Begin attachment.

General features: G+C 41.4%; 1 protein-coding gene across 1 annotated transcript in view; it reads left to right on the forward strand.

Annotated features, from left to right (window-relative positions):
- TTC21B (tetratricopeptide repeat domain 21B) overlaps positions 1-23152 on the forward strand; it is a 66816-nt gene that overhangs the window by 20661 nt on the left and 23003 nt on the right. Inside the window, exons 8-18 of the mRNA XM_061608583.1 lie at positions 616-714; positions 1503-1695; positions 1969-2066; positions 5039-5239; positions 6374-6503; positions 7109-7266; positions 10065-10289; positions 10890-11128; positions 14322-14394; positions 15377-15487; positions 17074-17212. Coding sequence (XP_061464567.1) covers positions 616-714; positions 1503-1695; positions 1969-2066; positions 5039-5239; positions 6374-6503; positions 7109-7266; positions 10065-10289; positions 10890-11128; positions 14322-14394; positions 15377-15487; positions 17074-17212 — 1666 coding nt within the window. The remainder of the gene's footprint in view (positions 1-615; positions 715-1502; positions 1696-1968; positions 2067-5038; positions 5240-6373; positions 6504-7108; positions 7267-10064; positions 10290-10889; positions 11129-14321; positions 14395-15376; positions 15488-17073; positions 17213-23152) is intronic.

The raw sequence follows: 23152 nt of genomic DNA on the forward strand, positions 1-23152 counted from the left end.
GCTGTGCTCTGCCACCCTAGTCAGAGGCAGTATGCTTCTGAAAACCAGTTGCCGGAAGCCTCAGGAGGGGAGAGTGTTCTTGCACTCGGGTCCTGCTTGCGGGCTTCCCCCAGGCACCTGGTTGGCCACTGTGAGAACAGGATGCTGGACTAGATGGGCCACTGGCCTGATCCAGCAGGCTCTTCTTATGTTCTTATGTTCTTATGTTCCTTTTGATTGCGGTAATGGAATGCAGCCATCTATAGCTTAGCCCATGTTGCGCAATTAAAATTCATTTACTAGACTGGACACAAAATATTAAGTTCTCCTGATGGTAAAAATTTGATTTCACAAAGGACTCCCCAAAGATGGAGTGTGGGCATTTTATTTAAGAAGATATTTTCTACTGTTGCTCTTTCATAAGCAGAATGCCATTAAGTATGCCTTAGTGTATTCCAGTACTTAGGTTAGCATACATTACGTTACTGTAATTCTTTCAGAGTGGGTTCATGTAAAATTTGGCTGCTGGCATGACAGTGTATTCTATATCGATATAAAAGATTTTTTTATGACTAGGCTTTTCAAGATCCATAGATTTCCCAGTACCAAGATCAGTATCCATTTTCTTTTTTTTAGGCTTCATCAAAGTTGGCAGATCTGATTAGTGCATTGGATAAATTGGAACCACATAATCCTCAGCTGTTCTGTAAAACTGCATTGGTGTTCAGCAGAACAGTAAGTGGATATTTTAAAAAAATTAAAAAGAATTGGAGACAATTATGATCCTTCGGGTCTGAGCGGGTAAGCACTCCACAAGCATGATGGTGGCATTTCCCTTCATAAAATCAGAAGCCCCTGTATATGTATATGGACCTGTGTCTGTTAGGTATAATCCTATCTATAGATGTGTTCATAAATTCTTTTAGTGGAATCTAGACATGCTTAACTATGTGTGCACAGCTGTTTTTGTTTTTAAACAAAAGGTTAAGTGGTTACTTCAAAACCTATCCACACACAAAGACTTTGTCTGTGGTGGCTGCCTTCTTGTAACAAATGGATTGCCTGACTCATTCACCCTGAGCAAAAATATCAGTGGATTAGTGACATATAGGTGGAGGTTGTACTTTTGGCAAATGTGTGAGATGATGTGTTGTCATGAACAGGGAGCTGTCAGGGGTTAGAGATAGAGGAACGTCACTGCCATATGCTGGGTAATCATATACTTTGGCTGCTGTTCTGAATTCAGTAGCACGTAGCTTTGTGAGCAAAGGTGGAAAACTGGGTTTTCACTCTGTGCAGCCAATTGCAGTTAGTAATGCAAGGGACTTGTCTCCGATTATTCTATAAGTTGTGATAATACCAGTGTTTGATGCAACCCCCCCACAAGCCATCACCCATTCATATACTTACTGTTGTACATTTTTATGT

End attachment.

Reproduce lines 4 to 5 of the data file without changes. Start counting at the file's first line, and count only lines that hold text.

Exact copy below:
The raw sequence follows: 23152 nt of genomic DNA on the forward strand, positions 1-23152 counted from the left end.
GCTGTGCTCTGCCACCCTAGTCAGAGGCAGTATGCTTCTGAAAACCAGTTGCCGGAAGCCTCAGGAGGGGAGAGTGTTCTTGCACTCGGGTCCTGCTTGCGGGCTTCCCCCAGGCACCTGGTTGGCCACTGTGAGAACAGGATGCTGGACTAGATGGGCCACTGGCCTGATCCAGCAGGCTCTTCTTATGTTCTTATGTTCTTATGTTCCTTTTGATTGCGGTAATGGAATGCAGCCATCTATAGCTTAGCCCATGTTGCGCAATTAAAATTCATTTACTAGACTGGACACAAAATATTAAGTTCTCCTGATGGTAAAAATTTGATTTCACAAAGGACTCCCCAAAGATGGAGTGTGGGCATTTTATTTAAGAAGATATTTTCTACTGTTGCTCTTTCATAAGCAGAATGCCATTAAGTATGCCTTAGTGTATTCCAGTACTTAGGTTAGCATACATTACGTTACTGTAATTCTTTCAGAGTGGGTTCATGTAAAATTTGGCTGCTGGCATGACAGTGTATTCTATATCGATATAAAAGATTTTTTTATGACTAGGCTTTTCAAGATCCATAGATTTCCCAGTACCAAGATCAGTATCCATTTTCTTTTTTTTAGGCTTCATCAAAGTTGGCAGATCTGATTAGTGCATTGGATAAATTGGAACCACATAATCCTCAGCTGTTCTGTAAAACTGCATTGGTGTTCAGCAGAACAGTAAGTGGATATTTTAAAAAAATTAAAAAGAATTGGAGACAATTATGATCCTTCGGGTCTGAGCGGGTAAGCACTCCACAAGCATGATGGTGGCATTTCCCTTCATAAAATCAGAAGCCCCTGTATATGTATATGGACCTGTGTCTGTTAGGTATAATCCTATCTATAGATGTGTTCATAAATTCTTTTAGTGGAATCTAGACATGCTTAACTATGTGTGCACAGCTGTTTTTGTTTTTAAACAAAAGGTTAAGTGGTTACTTCAAAACCTATCCACACACAAAGACTTTGTCTGTGGTGGCTGCCTTCTTGTAACAAATGGATTGCCTGACTCATTCACCCTGAGCAAAAATATCAGTGGATTAGTGACATATAGGTGGAGGTTGTACTTTTGGCAAATGTGTGAGATGATGTGTTGTCATGAACAGGGAGCTGTCAGGGGTTAGAGATAGAGGAACGTCACTGCCATATGCTGGGTAATCATATACTTTGGCTGCTGTTCTGAATTCAGTAGCACGTAGCTTTGTGAGCAAAGGTGGAAAACTGGGTTTTCACTCTGTGCAGCCAATTGCAGTTAGTAATGCAAGGGACTTGTCTCCGATTATTCTATAAGTTGTGATAATACCAGTGTTTGATGCAACCCCCCCACAAGCCATCACCCATTCATATACTTACTGTTGTACATTTTTATGT